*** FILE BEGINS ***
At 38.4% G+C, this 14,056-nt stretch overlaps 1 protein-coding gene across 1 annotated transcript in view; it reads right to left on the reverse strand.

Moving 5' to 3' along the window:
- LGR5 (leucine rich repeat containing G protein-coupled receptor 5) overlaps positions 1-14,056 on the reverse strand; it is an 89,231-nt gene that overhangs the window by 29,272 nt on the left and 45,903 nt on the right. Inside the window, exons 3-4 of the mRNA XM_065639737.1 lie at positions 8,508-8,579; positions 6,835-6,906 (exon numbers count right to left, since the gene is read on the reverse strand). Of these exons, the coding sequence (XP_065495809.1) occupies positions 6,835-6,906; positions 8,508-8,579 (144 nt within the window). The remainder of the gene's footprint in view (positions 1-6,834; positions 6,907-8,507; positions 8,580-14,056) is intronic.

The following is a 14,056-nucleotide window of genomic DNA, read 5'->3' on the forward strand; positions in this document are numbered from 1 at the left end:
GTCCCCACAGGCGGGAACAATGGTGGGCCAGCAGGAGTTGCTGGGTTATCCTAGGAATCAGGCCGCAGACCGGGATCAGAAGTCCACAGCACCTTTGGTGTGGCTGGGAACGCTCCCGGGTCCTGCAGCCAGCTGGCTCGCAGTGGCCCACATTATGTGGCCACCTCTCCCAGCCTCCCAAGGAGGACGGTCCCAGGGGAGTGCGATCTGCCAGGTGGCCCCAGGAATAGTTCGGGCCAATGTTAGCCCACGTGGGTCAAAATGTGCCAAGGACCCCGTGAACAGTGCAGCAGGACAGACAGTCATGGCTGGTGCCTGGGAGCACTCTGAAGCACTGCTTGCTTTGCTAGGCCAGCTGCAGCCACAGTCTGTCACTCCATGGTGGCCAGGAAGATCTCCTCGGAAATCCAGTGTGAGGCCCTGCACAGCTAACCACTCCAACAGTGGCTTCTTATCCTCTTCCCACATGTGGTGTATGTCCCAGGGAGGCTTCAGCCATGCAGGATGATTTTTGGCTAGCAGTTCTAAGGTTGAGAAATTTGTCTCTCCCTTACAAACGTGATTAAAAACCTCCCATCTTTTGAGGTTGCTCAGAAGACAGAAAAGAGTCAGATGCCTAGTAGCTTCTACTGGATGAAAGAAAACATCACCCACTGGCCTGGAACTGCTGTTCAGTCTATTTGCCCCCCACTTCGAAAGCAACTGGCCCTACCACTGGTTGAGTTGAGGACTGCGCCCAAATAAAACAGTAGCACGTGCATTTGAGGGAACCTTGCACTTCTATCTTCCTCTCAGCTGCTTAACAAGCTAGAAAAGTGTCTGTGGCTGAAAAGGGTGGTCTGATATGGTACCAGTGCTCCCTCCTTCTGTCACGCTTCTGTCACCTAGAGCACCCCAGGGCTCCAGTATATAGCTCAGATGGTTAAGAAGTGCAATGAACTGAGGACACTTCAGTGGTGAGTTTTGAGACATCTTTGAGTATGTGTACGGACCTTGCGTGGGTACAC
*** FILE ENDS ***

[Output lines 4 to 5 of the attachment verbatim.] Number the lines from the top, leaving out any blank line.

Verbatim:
The following is a 14,056-nucleotide window of genomic DNA, read 5'->3' on the forward strand; positions in this document are numbered from 1 at the left end:
GTCCCCACAGGCGGGAACAATGGTGGGCCAGCAGGAGTTGCTGGGTTATCCTAGGAATCAGGCCGCAGACCGGGATCAGAAGTCCACAGCACCTTTGGTGTGGCTGGGAACGCTCCCGGGTCCTGCAGCCAGCTGGCTCGCAGTGGCCCACATTATGTGGCCACCTCTCCCAGCCTCCCAAGGAGGACGGTCCCAGGGGAGTGCGATCTGCCAGGTGGCCCCAGGAATAGTTCGGGCCAATGTTAGCCCACGTGGGTCAAAATGTGCCAAGGACCCCGTGAACAGTGCAGCAGGACAGACAGTCATGGCTGGTGCCTGGGAGCACTCTGAAGCACTGCTTGCTTTGCTAGGCCAGCTGCAGCCACAGTCTGTCACTCCATGGTGGCCAGGAAGATCTCCTCGGAAATCCAGTGTGAGGCCCTGCACAGCTAACCACTCCAACAGTGGCTTCTTATCCTCTTCCCACATGTGGTGTATGTCCCAGGGAGGCTTCAGCCATGCAGGATGATTTTTGGCTAGCAGTTCTAAGGTTGAGAAATTTGTCTCTCCCTTACAAACGTGATTAAAAACCTCCCATCTTTTGAGGTTGCTCAGAAGACAGAAAAGAGTCAGATGCCTAGTAGCTTCTACTGGATGAAAGAAAACATCACCCACTGGCCTGGAACTGCTGTTCAGTCTATTTGCCCCCCACTTCGAAAGCAACTGGCCCTACCACTGGTTGAGTTGAGGACTGCGCCCAAATAAAACAGTAGCACGTGCATTTGAGGGAACCTTGCACTTCTATCTTCCTCTCAGCTGCTTAACAAGCTAGAAAAGTGTCTGTGGCTGAAAAGGGTGGTCTGATATGGTACCAGTGCTCCCTCCTTCTGTCACGCTTCTGTCACCTAGAGCACCCCAGGGCTCCAGTATATAGCTCAGATGGTTAAGAAGTGCAATGAACTGAGGACACTTCAGTGGTGAGTTTTGAGACATCTTTGAGTATGTGTACGGACCTTGCGTGGGTACAC